Psychometric Characteristics of the Parsimonious Chinese Version of the Smoking Self-Efficacy Survey (CSSES-20)*

Authors

  • Huey-Shys Chen PhD, MSN, RN, CHES,

    1. Associate Professor, (chenhu@umdnj.edu), School of Nursing, University of Medicine and Dentistry of New Jersey, 65 Bergen Street, PO Box 1709, Newark, NJ 07101-1709
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  • Jiunn-Jye Sheu PhD, MSPH, CHES,

    1. Assistant Professor, (jjsheu@hhp.ufl.edu), Department of Health Education and Behavior, University of Florida, FLG 5, Stadium Road, PO Box 118210, Gainesville, FL 32611-8210
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  • Ching-Sung Ho PhD

    Corresponding author
    1. Associate Professor and Chair, (csho@asia.edu.tw), Department of Healthcare Administration, Asia University, 500 Lioufeng Rd., Wu-Feng, Tai-Chung County 41354, Taiwan.
      Ching-Sung Ho, Associate Professor and Chair, (csho@asia.edu.tw), Department of Healthcare Administration, Asia University, 500 Lioufeng Rd, Wu-Feng, Tai-Chung County 41354, Taiwan.
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Ching-Sung Ho, Associate Professor and Chair, (csho@asia.edu.tw), Department of Healthcare Administration, Asia University, 500 Lioufeng Rd, Wu-Feng, Tai-Chung County 41354, Taiwan.

Abstract

BACKGROUND: Cigarette smoking is a health-risk behavior of global proportions. Self-efficacy plays an important role in both smoking acquisition and smoking resistance. Reliability and validity of an instrument is fundamental to research results, particularly in its simplified form on a different population. The purpose of this study was to conduct psychometric testing on the parsimonious Chinese version of the Smoking Self-efficacy Survey (CSSES-20).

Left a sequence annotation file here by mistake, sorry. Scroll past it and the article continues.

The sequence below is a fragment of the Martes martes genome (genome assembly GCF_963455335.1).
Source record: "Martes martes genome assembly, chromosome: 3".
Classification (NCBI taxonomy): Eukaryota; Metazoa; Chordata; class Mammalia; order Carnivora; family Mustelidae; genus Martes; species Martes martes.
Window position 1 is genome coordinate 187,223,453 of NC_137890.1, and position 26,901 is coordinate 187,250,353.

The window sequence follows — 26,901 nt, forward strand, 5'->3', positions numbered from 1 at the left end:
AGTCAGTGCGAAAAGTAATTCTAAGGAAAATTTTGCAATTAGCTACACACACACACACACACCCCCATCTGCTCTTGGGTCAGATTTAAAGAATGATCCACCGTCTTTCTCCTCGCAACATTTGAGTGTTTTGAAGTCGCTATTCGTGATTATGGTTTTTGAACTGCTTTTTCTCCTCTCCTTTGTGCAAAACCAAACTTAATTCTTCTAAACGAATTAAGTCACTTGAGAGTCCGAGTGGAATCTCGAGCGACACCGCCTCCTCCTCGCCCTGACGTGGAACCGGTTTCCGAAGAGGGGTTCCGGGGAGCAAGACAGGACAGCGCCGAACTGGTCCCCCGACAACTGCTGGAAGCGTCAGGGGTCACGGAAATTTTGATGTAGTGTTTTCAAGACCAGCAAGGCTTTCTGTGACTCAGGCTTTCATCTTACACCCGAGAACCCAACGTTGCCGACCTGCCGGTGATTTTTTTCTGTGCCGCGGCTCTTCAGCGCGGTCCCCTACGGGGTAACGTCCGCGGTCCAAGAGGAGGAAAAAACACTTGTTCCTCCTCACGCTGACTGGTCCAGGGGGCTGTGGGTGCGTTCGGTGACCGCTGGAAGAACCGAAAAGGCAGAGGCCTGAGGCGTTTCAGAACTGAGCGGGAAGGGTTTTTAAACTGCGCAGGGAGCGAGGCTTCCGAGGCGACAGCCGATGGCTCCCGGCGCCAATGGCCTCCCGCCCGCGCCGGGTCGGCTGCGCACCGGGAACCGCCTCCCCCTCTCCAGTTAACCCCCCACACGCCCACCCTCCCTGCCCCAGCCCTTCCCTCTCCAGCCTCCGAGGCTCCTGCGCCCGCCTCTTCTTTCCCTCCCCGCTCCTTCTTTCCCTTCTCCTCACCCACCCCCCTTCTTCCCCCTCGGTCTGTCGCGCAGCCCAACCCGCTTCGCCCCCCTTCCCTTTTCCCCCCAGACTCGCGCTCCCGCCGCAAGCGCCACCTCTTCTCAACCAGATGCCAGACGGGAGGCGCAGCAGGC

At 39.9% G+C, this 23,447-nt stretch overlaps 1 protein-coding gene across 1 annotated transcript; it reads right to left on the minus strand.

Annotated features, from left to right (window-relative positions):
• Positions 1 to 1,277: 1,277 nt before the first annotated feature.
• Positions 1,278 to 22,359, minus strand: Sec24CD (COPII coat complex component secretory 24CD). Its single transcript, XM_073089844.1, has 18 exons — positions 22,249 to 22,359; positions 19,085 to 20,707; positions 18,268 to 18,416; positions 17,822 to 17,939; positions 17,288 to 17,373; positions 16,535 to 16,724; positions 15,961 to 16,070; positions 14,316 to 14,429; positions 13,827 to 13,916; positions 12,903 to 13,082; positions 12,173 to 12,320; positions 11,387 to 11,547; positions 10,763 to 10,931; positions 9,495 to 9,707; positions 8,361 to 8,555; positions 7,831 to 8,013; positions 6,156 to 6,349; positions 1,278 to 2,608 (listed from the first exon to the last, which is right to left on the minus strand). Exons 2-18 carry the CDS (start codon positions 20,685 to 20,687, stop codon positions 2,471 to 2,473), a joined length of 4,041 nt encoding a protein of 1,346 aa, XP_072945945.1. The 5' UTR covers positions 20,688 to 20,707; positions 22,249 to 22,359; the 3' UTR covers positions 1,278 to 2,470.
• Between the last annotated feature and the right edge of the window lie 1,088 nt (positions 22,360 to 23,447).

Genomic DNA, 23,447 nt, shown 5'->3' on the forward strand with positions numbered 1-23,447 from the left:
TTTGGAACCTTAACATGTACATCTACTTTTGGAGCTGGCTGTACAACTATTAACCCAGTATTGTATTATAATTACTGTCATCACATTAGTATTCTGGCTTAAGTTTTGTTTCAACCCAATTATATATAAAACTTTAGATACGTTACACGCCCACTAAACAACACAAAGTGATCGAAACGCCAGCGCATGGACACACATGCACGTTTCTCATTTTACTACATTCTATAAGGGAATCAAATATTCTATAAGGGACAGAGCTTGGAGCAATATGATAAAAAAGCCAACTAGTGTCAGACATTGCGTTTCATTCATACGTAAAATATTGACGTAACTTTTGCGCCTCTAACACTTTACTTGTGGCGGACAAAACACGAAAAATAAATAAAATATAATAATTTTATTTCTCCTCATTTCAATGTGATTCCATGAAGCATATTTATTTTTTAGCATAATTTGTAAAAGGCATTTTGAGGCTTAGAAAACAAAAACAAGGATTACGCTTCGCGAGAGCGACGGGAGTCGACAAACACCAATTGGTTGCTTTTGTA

METHODS: The randomized cluster sample was drawn from 61 middle schools in Taipei City, Taiwan. Following a pilot test of the CSSES-20, the CSSES was administered to 571 adolescents. Construct validity was tested by the exploratory factor procedures and the contrasted group approach. Pearson correlation coefficients were used to examine the criterion validity and test-retest reliability for the stability of the scale. Cronbach's alpha coefficients were used to determine the internal consistency of the scale.

RESULTS: The exploratory factor analysis yields three components, “opportunity to smoke,”“emotional stress,” and “influence of friends,” accounting for 80.4% of the total variances. The criterion validity was also supported by the study results. The contrasted group approaches affirmed the construct validity of the CSSES-20. Stability of scales was supported by test-retest reliability. Cronbach's alphas for 3 subscales ranged from .90 to .93.

CONCLUSIONS: A concise instrument can alleviate response burden for adolescent study participants and increase their recruitment and retention rates. The CSSES-20 demonstrated satisfactory construct validity, criterion validity, stability, and internal consistency reliability. These findings can be used to provide school teachers and nurses with information about the relationship between self-efficacy to resist smoking and adolescent smoking behavior.

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